What Was Your First Computer?

We all remember our first computer; for some of us, it turned out to be a very important turning point. What was your first machine?

Chances are you don't know too many people who don't own a computer these days.But no matter how ubiquitous the tech becomes, we're sure you remember where it all began for you. Whether you started with punchcards, bashed out your first programs in BASIC, had a PC with no USB ports or cut your teeth on a shiny new ultrabook, we want to know — what was your first computer? Share your memories in the comments below.


Comments

    1988 - Amstrad
    You think your computer is sometimes running a little slow now - believe me, you have nothing to complain about.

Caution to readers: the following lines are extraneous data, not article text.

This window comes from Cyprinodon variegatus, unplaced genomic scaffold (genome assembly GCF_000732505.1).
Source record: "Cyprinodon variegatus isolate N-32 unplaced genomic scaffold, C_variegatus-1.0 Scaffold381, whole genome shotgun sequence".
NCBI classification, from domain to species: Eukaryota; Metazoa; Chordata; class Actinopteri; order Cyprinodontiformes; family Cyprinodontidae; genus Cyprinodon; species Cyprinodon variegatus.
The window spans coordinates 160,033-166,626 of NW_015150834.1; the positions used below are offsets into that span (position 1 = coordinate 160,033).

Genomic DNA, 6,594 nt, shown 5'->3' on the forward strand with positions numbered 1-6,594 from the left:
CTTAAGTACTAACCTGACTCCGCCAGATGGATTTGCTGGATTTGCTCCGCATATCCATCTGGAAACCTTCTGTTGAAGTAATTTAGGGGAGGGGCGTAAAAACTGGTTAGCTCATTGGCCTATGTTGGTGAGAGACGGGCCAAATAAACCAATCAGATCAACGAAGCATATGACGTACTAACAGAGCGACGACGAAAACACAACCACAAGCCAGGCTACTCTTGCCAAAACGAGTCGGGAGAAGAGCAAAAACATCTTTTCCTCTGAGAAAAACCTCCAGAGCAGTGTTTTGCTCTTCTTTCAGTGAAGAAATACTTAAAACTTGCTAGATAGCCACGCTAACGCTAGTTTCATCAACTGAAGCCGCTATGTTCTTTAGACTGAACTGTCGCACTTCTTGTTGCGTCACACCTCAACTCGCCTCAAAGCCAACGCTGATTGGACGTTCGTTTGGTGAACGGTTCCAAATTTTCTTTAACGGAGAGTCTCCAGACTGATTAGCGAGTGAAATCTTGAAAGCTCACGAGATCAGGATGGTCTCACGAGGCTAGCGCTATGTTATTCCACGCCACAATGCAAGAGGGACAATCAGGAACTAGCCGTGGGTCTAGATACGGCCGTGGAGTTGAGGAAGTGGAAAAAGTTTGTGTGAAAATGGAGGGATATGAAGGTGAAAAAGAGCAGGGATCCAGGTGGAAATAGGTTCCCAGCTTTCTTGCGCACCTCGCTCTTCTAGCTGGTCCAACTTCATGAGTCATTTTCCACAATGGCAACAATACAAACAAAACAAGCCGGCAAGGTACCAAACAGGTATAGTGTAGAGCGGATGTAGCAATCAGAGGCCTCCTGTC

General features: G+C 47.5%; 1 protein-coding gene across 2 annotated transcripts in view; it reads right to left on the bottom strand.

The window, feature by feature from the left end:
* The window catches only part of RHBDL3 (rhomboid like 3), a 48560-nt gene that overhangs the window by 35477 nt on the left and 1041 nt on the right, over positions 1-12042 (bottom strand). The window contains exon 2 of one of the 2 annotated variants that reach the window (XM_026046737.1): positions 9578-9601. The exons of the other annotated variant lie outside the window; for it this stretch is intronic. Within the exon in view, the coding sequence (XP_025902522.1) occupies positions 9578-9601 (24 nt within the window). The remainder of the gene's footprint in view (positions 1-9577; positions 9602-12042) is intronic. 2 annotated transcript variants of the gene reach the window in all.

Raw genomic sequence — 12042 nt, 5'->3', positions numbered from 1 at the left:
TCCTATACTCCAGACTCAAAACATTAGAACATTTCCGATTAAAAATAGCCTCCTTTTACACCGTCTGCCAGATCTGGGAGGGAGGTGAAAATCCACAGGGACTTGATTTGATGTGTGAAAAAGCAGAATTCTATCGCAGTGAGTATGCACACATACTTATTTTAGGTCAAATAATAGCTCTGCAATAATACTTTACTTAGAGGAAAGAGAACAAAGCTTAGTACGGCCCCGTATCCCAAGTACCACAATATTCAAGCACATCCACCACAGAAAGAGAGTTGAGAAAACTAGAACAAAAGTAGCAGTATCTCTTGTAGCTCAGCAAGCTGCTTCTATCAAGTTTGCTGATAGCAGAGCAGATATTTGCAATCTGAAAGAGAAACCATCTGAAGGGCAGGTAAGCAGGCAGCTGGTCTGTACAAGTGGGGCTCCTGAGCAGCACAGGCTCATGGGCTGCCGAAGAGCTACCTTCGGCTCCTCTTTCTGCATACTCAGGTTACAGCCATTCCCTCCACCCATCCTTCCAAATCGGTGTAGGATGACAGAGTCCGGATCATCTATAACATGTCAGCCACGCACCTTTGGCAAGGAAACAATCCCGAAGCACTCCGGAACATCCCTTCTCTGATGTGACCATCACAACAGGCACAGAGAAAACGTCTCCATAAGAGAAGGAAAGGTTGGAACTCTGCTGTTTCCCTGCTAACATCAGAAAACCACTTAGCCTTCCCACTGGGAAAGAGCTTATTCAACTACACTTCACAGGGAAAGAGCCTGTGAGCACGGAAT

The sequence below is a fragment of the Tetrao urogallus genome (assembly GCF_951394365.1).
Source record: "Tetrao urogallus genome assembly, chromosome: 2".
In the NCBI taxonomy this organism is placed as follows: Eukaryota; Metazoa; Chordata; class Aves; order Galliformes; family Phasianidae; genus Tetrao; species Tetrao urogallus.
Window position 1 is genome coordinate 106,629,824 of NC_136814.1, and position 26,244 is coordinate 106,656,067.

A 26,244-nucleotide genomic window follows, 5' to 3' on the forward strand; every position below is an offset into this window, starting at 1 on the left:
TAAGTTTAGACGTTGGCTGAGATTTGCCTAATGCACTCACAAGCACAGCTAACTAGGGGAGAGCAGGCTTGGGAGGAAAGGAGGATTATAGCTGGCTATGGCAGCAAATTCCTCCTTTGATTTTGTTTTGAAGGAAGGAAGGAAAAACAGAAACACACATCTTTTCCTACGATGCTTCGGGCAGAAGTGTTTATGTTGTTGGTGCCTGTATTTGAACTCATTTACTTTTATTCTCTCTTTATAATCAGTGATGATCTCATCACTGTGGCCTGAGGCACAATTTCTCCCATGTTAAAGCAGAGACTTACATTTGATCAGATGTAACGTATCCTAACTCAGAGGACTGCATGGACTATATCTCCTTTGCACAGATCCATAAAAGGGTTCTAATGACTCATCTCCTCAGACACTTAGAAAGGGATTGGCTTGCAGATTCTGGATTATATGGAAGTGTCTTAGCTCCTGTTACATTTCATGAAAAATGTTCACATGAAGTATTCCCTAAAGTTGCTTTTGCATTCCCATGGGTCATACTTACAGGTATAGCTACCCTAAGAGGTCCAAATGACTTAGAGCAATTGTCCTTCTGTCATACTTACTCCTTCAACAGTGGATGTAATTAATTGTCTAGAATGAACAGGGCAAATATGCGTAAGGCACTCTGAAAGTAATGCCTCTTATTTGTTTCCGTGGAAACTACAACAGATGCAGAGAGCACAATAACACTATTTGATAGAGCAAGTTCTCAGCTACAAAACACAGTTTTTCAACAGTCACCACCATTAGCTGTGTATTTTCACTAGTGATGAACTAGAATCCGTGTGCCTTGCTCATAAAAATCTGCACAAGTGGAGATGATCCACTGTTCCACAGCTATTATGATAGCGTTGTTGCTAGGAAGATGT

Snap, for year and make. I loved my Amstrad.

    THIS! :) Headstart LX CD-Rom
    http://www.atarimagazines.com/compute/issue117/7-1.jpg

    I was the first on the block with a CD-Rom Caddy Drive and 14mhz Turbo Speed! :)
    It did not run windows 3.11 but hey, it had a Vendex shell. If you had a Dos 5.1 disk
    you could just about play wolf3d and commander keen

      Nice to see ppl posting their computer timeline too.

      For me it was. Headstart LX Cd Rom (088-68), Then a Pentium 1 (90mhz), later upgraded the 1GB HD to a whopping 8 GB! I also installed a jazz drive in it haha. Jazz... 1GB of tape data.
      Then moved to a Pentium III 500mhz. That was a bad buy because just a few months later they started coming out with better Hyper-threading chips. The last PC ran windows 98, up until about 2007 (used by my mother) then it became so unsupported, we bought her a brand spanking new Core5. :) Aww...

      In the meantime I switched to AMD lol. And am now happely sitting on 8 cores.